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Tutor time Year 9 students are in new form groups and they will remain with their form tutor until the end of the year. The students will spend 5 minutes at the beginning of each day for registration and the first part of lunchtime with their form tutor. There is a twenty- five minute tutor period or an assembly (lesson 3) on a Wednesday and a further tutor period (lesson 3) on a Friday. The form tutor is there to help with problems, encourage students to organise themselves for the day, check homework entries and to discuss matters of importance.
Key dates for Year 9* ● History field visit to Ypres: 14 October ● Interim Reports issued: 11 November ● Tutor Consultation Evening: 15 November ● Options Evening: 17 January ● Progress Report Issued: Early January ● Progress Evening: 1 February ● Year 9 Geography field trip: 9 March ● Invitational Parent’s Evening: 16 May ● Activities Week: week beginning Monday 3 July ● Summative Reports issued: 11 July *Dates correct at the time of printing. Parents will receive a final list of key dates in the Welcome Pack before students start the next academic year.
Developing effective learners The BSN Senior School places students and their learning – both inside and outside the classroom – at the centre of its thinking and planning. Ours is a holistic education. We introduced the International Baccalaureate Diploma Programme in September 2008 alongside A level for Years 12 and 13. The school also offers the International Baccalaureate Careers Related Programme (IBCP), which includes a core vocational Business programme and 2 subject courses from the Diploma programme. The BSN is an IB World School. Below is the IB Learner Profile which we believe is applicable not only to students in the final two years of school but younger students too. Although we certainly encourage these qualities already in all students, we would expect this approach to infuse the whole curriculum in the years ahead. These are the kinds of learning qualities which we would like our students to develop.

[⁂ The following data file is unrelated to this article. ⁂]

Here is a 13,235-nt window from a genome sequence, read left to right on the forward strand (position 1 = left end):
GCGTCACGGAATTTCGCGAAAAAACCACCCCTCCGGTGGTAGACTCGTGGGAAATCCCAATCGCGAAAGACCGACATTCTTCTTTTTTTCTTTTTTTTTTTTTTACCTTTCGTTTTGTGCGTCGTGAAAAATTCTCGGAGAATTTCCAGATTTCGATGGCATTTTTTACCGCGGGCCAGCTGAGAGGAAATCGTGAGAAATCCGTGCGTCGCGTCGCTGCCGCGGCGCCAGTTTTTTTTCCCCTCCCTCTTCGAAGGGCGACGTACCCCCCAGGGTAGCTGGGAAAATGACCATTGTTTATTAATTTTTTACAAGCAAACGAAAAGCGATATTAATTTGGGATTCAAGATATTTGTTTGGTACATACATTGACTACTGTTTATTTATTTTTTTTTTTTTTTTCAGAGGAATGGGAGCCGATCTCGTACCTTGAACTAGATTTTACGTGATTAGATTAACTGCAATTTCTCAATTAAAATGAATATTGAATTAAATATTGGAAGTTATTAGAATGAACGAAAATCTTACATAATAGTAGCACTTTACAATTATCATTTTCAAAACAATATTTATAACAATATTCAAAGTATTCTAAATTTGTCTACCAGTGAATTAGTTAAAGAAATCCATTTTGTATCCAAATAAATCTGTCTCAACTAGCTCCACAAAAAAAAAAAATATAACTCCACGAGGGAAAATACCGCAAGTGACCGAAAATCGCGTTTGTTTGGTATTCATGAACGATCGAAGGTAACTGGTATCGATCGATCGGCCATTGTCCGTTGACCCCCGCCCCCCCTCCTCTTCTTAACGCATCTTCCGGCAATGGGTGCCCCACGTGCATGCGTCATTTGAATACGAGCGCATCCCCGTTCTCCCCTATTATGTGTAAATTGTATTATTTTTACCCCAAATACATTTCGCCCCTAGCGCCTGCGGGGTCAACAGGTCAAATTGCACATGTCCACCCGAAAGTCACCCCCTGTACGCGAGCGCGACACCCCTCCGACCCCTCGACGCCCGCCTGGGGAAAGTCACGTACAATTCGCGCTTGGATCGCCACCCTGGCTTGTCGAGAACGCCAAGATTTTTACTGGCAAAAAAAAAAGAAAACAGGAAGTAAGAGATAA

Open-minded They understand and appreciate their own cultures and personal histories, and are open to the perspectives, values and traditions of other individuals and communities. They are accustomed to seeking and evaluating a range of points of view, and are willing to grow from the experience. Caring They show empathy, compassion and respect towards the needs and feelings of others. They have a personal commitment to service, and act to make a positive difference to the lives of others and to the environment. Risk-takers They approach unfamiliar situations and uncertainty with courage and forethought, and have the independence of spirit to explore new roles, ideas and strategies. They are brave and articulate in defending their beliefs.
Inquirers They develop their natural curiosity. They acquire the skills necessary to conduct inquiry and research and show independence in learning. They actively enjoy learning and this love of learning will be sustained throughout their lives.
Balanced They understand the importance of intellectual, physical and emotional balance to achieve personal well-being for themselves and others. Reflective
Knowledgeable They explore concepts, ideas and issues that have local and global significance. In so doing, they acquire in-depth knowledge and develop understanding across a broad and balanced range of disciplines.
They give thoughtful consideration to their own learning and experience. They are able to assess and understand their strengths and limitations in order to support their learning and personal development Principled
Thinkers They exercise initiative in applying thinking skills critically and creatively to recognise and approach complex problems, and make reasoned, ethical decisions.
They act with integrity and honesty, with a strong sense of fairness, justice and respect for the dignity of the individual, groups and communities. They take responsibility for their own actions and the consequences that accompany them.
Communicators They understand and express ideas and information confidently and creatively in more than one language and in a variety of modes of communication. They work effectively and willingly in collaboration with others.